Dolores made it back to room at about 7 a.m. on Friday, just as I was brushing my teeth. She was wearing an oil-stained work short which indicated that her name was Willard and that she was employed by Greater Marshfield Auto Body and Car Salvage.
"Did we have fun?" I asked.
"We made the natives restless," she giggled.
"Do you not think Willard might miss his shirt?"
"I had to take it," she said. "He wouldn't give me back my muumuu."
Somebody Pinch Me
Allow me to offer a quick sketch of Knitting Camp.
We spend most of the day in the classroom. The classroom is a large, well-lit space with the teaching desk up at the front and a horshoe of student work tables facing it.
As you come into the room, along the right wall are hundreds of finished objects - sweaters, hats, mittens, you name it - knitted by the Schoolhouse Press gang, including Elizabeth and Meg. The original rib warmer is there (I took a picture for you, Jean). So is the aspen sweater, and Lloie's own Baby Surprise Jacket. It's quite moving to pick up something you've seen Elizabeth hold in a video and realize every stitch in it came from her needles.
There are also yarns for sale: Shetland, Icelandic, real Gansey from England, alpaca. And notions. And needles. And books! Sample copies of every book Schoolhouse Press sells. And their line of knitting videos. And $10 bags of mixed whatnot from Meg's stash. (She's downsizing. At least for the moment.) When you want something, you just take it, and record your purchase on your personal sheet in the "brown book" at the back of the room. At the end of camp, you settle your bill.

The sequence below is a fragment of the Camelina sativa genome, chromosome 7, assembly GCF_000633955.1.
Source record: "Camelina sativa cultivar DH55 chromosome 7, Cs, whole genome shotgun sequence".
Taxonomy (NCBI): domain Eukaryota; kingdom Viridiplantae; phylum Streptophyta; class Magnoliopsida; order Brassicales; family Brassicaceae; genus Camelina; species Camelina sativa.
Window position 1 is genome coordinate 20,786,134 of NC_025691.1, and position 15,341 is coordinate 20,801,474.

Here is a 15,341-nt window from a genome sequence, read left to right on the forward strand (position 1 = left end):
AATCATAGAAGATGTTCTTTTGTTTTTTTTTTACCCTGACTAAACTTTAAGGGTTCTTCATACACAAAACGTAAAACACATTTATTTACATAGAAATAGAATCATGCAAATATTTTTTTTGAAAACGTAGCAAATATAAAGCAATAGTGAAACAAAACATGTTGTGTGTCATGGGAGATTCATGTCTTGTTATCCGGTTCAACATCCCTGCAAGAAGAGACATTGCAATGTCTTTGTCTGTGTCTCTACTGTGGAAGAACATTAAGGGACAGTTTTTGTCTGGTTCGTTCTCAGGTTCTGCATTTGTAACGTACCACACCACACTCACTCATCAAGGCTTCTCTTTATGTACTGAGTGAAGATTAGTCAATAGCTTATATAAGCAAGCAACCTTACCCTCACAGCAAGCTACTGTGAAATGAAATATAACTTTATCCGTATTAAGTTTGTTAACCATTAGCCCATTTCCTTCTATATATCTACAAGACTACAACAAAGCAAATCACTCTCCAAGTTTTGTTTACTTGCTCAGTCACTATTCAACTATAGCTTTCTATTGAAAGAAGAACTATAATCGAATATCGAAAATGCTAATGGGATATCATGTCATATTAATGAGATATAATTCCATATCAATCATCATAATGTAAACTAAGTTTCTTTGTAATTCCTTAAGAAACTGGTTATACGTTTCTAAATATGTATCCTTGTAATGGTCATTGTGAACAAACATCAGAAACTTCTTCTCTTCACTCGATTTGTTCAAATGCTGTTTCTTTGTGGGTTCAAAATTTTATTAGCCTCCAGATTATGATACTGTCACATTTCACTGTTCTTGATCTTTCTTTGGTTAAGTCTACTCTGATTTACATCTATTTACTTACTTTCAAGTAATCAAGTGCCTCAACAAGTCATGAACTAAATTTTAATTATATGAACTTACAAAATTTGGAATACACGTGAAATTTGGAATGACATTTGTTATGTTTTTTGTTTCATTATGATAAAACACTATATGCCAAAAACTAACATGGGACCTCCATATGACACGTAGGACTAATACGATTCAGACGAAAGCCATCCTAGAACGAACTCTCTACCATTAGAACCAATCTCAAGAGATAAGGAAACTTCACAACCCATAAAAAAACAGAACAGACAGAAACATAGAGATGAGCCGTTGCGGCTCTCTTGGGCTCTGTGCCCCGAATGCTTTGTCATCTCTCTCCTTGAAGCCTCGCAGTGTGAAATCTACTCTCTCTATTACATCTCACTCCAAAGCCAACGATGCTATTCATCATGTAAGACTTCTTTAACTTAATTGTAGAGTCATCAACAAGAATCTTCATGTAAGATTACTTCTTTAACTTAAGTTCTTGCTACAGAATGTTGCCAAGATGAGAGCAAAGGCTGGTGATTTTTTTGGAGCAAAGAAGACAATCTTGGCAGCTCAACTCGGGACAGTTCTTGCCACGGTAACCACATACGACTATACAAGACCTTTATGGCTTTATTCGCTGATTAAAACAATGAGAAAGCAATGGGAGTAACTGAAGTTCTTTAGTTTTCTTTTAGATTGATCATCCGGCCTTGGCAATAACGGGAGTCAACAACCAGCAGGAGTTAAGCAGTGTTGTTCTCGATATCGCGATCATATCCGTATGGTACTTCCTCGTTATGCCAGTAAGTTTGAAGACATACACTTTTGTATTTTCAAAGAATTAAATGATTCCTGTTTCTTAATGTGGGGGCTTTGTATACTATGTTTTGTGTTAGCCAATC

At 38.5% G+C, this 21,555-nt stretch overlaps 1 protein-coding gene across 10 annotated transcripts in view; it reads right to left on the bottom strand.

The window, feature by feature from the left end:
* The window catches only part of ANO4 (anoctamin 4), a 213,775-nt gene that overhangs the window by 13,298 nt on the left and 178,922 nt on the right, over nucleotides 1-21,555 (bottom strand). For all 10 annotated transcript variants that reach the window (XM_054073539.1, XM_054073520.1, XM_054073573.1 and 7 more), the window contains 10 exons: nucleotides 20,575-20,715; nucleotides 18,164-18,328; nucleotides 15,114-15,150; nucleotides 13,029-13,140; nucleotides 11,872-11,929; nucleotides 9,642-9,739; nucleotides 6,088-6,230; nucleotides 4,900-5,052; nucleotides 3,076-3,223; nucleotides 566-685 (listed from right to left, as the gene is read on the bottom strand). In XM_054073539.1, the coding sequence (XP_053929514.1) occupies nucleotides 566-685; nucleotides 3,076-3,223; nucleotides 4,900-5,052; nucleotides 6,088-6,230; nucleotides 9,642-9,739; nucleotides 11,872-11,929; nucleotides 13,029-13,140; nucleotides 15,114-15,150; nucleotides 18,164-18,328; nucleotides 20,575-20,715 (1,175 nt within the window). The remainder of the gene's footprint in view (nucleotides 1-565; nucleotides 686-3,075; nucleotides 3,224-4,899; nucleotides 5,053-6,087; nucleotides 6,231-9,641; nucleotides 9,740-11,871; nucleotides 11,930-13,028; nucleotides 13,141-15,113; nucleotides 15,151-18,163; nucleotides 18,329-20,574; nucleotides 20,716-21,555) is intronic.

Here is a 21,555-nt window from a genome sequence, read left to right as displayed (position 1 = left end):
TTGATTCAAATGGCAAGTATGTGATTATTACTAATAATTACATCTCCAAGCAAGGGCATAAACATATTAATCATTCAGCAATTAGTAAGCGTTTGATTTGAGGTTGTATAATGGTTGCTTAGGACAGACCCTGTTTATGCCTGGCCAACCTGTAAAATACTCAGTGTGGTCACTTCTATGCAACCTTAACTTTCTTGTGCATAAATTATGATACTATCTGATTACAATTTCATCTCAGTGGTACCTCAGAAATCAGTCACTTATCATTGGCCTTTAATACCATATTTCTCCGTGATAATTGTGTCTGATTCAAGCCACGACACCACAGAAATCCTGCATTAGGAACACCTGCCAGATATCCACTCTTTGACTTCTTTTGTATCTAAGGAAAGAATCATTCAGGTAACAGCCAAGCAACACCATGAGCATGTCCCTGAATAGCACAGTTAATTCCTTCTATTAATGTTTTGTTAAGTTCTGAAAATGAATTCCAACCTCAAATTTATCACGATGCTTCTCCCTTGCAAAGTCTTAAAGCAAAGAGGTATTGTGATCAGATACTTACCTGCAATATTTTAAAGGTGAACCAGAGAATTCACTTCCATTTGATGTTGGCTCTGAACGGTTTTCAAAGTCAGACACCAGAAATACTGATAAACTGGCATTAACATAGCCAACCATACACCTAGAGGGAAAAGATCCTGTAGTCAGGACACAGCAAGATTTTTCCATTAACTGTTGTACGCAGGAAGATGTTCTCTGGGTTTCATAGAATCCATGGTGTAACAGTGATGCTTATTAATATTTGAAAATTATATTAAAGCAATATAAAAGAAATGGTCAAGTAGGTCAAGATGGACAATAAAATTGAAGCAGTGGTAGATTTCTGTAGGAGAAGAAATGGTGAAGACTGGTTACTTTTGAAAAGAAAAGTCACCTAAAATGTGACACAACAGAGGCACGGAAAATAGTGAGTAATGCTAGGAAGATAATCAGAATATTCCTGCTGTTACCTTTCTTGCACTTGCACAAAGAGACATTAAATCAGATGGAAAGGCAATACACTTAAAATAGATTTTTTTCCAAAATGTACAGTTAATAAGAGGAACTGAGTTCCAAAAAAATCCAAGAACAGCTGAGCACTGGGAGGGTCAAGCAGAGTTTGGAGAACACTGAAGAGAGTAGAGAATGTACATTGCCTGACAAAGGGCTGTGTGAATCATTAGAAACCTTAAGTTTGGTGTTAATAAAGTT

So you have yarn, you have needles, you have knitting books, and you have samples pieces to fondle and turn inside out. It's basically a yarn store of superior quality.
And you get to live in it for four days. With Meg Swansen.
That's what camp is like.
If you ask me, Disney World pales in comparison.
Anybody who imagines us sitting in straight-backed chairs quietly counting "knit one, purl two" has never seen a group of knitters on the loose before. You're thinking Carmelite convent. You should be thinking of the backstage scenes from Showgirls.
The format is quite freewheeling. In the mornings, we go over specific techniques (I'm having a love affair with Bavarian twisted stitch), and Meg answers questions that have been placed in a basket on her desk. Often, getting to the answer is half the fun.
For example, this morning somebody wrote: "Please demonstrate your method of two-color knitting."
And Meg did demonstrate her method. So did our other excellent teachers, Joyce and Amy. Before we got to that point, however, we meandered through invisible cast on, circular brioche, the origin of "faggot stitch," intarsia in the round, yarn thimbles, spit splicing, forthcoming knitting books, "rules" in knitting, and the paramount importance of defending independent thought in today's world.
And I seem to remember somebody telling a slightly off-color joke involving Kitchener stitch and the farmer's daughter.
This is not a church social, kids.
We were knitting away last night after dinner and somebody asked Dolores if the long, tubular piece of cabled knitting she'd created was a Aran willy warmer.
"I am a willy warmer," said Dolores.
My face hurts from laughing, which is a nice change from the pain that comes from banging it repeatedly against the wall of my office.
It's gonna be hard to go home.